Bridget Caswell for NPR
A man enters the post office in East Cleveland, Ohio. Local residents protested to keep the office open for limited services.
A man enters the post office in East Cleveland, Ohio. Local residents protested to keep the office open for limited services. Bridget Caswell for NPR
Part of a series on the U.S. Postal Service
Faced with an $8.5 billion loss, the U.S. Postal Service has been cutting back: slashing hours, combining routes and closing offices. In East Cleveland, Ohio, the city's only post office has been downsized from nearly 100 employees to just one.
Bridget Caswell for NPR
Robyn Hales, a resident of East Cleveland, Ohio, and daughter of a mail carrier, was a vocal protester against the post office cutbacks.
Robyn Hales, a resident of East Cleveland, Ohio, and daughter of a mail carrier, was a vocal protester against the post office cutbacks. Bridget Caswell for NPR
The cutback is deeply troubling for the hard-pressed urban community and came as a punch in the gut to people like Robyn Hales.
Hales' father delivered mail in East Cleveland. She says her dad's job helped propel her family into the middle class. Her family was the first of what would be many African-American families to move to the block.
Everyone knew Mr. Hales.
"On cold days they gave him coffee. He knew when people were sick. He would check on people, things like that. He was their friend," she says.
But her hometown has hit hard times. One-fourth of the houses in the city are vacant. After decades of corrupt or inept leadership, East Cleveland is a financial mess. Businesses have shuttered. Even the library is in budget trouble.
Many of you shared your treasured letters and postcards -- and more! -- with us. Here, a gallery of some of those items and their stories.
Courtesy of Matt Gallivan
So news early last summer that the city's only post office was cutting almost all of its staff was troubling for Hales.
"I don't get it. Why you have to centralize everything and make it harder for people who are already having a hard time," Robyn Hales says.
This past summer, Hales organized neighbors and politicians to protest the changes. But the cuts came anyway. Mail is still delivered, but the carriers and clerks are now based in other cities. East Cleveland Councilman Nathaniel Martin points out the last local post office employee is a clerk at the window, helping customers buy stamps. The parking lot, once filled with mail vans, now sits empty.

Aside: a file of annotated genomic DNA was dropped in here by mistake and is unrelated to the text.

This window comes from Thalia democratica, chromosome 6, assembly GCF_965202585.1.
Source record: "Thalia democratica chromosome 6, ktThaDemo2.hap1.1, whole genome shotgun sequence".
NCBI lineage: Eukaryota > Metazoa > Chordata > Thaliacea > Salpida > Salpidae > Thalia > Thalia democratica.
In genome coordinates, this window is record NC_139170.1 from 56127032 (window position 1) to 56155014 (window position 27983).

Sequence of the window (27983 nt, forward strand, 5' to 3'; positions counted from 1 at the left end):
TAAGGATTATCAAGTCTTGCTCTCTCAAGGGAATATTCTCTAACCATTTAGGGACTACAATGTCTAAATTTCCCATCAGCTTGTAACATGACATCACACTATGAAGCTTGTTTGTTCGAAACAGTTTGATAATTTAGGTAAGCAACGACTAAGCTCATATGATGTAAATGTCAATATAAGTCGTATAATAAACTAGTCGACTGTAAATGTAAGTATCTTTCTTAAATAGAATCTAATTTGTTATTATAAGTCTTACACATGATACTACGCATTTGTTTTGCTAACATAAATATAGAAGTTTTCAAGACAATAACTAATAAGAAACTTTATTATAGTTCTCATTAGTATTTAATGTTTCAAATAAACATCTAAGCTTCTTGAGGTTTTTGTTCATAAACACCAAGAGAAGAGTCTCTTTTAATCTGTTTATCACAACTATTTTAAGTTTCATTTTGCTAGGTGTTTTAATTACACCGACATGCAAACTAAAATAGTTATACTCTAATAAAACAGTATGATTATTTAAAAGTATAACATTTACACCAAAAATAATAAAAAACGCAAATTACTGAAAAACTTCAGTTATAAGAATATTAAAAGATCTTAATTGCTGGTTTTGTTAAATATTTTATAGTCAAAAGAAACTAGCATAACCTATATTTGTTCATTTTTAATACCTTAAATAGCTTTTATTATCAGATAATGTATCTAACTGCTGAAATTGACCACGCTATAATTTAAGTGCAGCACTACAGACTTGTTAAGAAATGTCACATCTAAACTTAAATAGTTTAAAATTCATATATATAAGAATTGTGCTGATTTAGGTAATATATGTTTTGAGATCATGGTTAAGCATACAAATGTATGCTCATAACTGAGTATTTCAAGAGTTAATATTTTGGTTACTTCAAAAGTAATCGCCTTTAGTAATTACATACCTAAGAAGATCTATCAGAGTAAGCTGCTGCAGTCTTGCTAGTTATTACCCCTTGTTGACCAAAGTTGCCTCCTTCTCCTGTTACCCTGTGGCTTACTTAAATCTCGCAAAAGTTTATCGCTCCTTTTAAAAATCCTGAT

"Look at all the vacancies. When I used to come here and do my mailing, trucks were everywhere," Martin says. "It's been a blow."
For communities around the country facing post office cuts, that blow is both emotional and economic. North Carolina A&T State University Professor Philip Rubio says it's particularly tough for African-Americans who have historically made up a fifth of the U.S. Postal Service's workforce.
"The current downsizing and attrition, while it's been devastating to all postal workers, it's been especially devastating to the African-American community," Rubio says.
What happens to a retired post office?
The city of East Cleveland will lose $100,000 in annual tax revenue from the moved workers. Mayor Gary Norton says the city's razor-thin budget can't accommodate that. He says the change at the post office also hurts this poor city, where a third of the residents don't have cars.
"The post office made a move that basically takes the people who are least able to get to the post office and moves it away so when they've got large packages, when they've got certified letters, when they need to get something from the post office, [they] just can't do it here," Norton says.
Cuts to the East Cleveland Post Office will save the Postal Service $200,000 in reduced transportation costs and fewer management positions. Post Office Spokesman Victor Dubina says the popularity of online bill paying and e-mail have cut the volume of mail to 1960s levels. Tough choices have to be made, he says, to keep the postal service going.
"If we don't keep the organization viable and do the things that make business sense, then the organization collapses," Dubina says. "Our responsibility is to keep the organization viable."
Around the country, that means more possible cuts and closures of post offices.